Configure networking to select best route for VPN hosts

I have an OpenVPN server and some clients that connect to it, for example:

  • host1 (at location1)
  • host2 (at location2)
  • laptop (my travel machine)

Is it possible to configure routing in such a way that when I’m at a remote location and connect to the VPN, I can access host1 and host2 through the VPN connection, but when I’m at location1 access to host1 is direct and does not go through the VPN? Similarly, when I’m at location2 access to host2 is on the local network without having to traverse the VPN and access to host1 continues to be through the VPN?

Is there a DNS, or some naming convention, to make this possible?

Virtual hosts on Apache not applying 301 redirect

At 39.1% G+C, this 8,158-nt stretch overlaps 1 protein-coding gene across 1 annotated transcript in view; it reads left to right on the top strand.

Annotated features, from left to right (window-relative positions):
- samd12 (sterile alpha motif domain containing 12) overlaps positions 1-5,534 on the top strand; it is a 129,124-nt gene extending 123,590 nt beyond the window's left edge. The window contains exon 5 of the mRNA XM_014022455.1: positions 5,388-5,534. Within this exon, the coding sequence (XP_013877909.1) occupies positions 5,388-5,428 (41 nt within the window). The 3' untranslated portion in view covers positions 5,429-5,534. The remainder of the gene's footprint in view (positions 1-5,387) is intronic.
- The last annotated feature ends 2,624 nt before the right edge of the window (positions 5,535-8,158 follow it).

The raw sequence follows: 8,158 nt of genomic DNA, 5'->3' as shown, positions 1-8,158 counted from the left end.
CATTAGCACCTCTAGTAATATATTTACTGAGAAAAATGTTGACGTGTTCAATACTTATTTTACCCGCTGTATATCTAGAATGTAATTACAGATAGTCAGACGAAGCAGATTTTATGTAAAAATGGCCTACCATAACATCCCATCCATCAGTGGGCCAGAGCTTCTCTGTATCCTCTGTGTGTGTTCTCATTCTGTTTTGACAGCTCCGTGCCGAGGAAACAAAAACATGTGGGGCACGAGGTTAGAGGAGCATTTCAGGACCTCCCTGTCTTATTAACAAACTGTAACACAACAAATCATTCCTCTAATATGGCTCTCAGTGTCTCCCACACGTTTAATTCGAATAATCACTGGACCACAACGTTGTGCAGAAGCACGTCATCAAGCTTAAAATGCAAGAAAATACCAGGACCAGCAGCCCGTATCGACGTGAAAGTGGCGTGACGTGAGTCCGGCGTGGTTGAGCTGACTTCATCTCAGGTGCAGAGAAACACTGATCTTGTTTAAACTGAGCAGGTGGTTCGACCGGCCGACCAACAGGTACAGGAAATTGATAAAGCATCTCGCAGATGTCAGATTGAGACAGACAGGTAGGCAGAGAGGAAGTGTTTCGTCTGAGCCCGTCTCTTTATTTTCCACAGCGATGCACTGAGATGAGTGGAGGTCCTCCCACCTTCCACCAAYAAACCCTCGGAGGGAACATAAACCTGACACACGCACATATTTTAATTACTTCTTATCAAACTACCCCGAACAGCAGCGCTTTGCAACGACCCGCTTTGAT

I have a Ubuntu 18.04 server on an Amazon EC2 instance running Apache 2, with an SSL certificate installed, which I use exclusively to host virtual hosts for .tld variations of the policymakr.com domain, sharing the same fixed IP.

I want the configuration to achieve the following:

  1. the main domain (policymakr.domains, which has a index.html page and is meant to be accessible on the server by SSL) to be accessible on the server;
  2. all the other tlds to redirect via a 301 redirect to https://www.policymakr.com which is hosted separately by a managed WordPress host;
  3. redirect all http inbound policymakr.domains traffic to https, and all policymakr.domains traffic to www.policymakr.domains.

(The reason I’m doing this is because I want to remap the tlds via a 301 for SEO purposes, and this can’t be achieved by the host of my WordPress site because the site is hosted on a shared server.)